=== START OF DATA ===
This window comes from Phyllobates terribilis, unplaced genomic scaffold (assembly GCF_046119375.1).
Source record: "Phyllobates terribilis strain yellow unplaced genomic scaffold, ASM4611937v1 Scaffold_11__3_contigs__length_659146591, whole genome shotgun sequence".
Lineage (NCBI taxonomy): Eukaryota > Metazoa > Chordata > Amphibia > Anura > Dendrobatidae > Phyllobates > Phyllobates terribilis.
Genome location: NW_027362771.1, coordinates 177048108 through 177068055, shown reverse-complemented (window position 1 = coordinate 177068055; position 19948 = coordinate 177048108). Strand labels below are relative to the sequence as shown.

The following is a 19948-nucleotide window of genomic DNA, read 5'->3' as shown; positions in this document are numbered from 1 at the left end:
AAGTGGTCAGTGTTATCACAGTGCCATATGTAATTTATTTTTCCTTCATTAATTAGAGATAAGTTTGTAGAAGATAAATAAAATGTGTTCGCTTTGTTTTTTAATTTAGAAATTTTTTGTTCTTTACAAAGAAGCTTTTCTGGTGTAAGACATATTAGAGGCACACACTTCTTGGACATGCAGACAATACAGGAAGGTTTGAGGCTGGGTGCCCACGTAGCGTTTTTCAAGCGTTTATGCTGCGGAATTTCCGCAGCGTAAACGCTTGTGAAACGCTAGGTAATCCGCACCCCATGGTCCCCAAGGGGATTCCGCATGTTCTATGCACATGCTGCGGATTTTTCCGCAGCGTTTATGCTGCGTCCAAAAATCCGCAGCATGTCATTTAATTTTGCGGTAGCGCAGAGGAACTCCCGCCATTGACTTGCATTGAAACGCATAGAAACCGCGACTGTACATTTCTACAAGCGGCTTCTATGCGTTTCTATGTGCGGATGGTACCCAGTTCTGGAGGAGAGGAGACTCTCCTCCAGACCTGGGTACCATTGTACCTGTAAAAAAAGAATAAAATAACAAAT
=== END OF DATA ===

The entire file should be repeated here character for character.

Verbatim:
This window comes from Phyllobates terribilis, unplaced genomic scaffold (assembly GCF_046119375.1).
Source record: "Phyllobates terribilis strain yellow unplaced genomic scaffold, ASM4611937v1 Scaffold_11__3_contigs__length_659146591, whole genome shotgun sequence".
Lineage (NCBI taxonomy): Eukaryota > Metazoa > Chordata > Amphibia > Anura > Dendrobatidae > Phyllobates > Phyllobates terribilis.
Genome location: NW_027362771.1, coordinates 177048108 through 177068055, shown reverse-complemented (window position 1 = coordinate 177068055; position 19948 = coordinate 177048108). Strand labels below are relative to the sequence as shown.

The following is a 19948-nucleotide window of genomic DNA, read 5'->3' as shown; positions in this document are numbered from 1 at the left end:
AAGTGGTCAGTGTTATCACAGTGCCATATGTAATTTATTTTTCCTTCATTAATTAGAGATAAGTTTGTAGAAGATAAATAAAATGTGTTCGCTTTGTTTTTTAATTTAGAAATTTTTTGTTCTTTACAAAGAAGCTTTTCTGGTGTAAGACATATTAGAGGCACACACTTCTTGGACATGCAGACAATACAGGAAGGTTTGAGGCTGGGTGCCCACGTAGCGTTTTTCAAGCGTTTATGCTGCGGAATTTCCGCAGCGTAAACGCTTGTGAAACGCTAGGTAATCCGCACCCCATGGTCCCCAAGGGGATTCCGCATGTTCTATGCACATGCTGCGGATTTTTCCGCAGCGTTTATGCTGCGTCCAAAAATCCGCAGCATGTCATTTAATTTTGCGGTAGCGCAGAGGAACTCCCGCCATTGACTTGCATTGAAACGCATAGAAACCGCGACTGTACATTTCTACAAGCGGCTTCTATGCGTTTCTATGTGCGGATGGTACCCAGTTCTGGAGGAGAGGAGACTCTCCTCCAGACCTGGGTACCATTGTACCTGTAAAAAAAGAATAAAATAACAAAT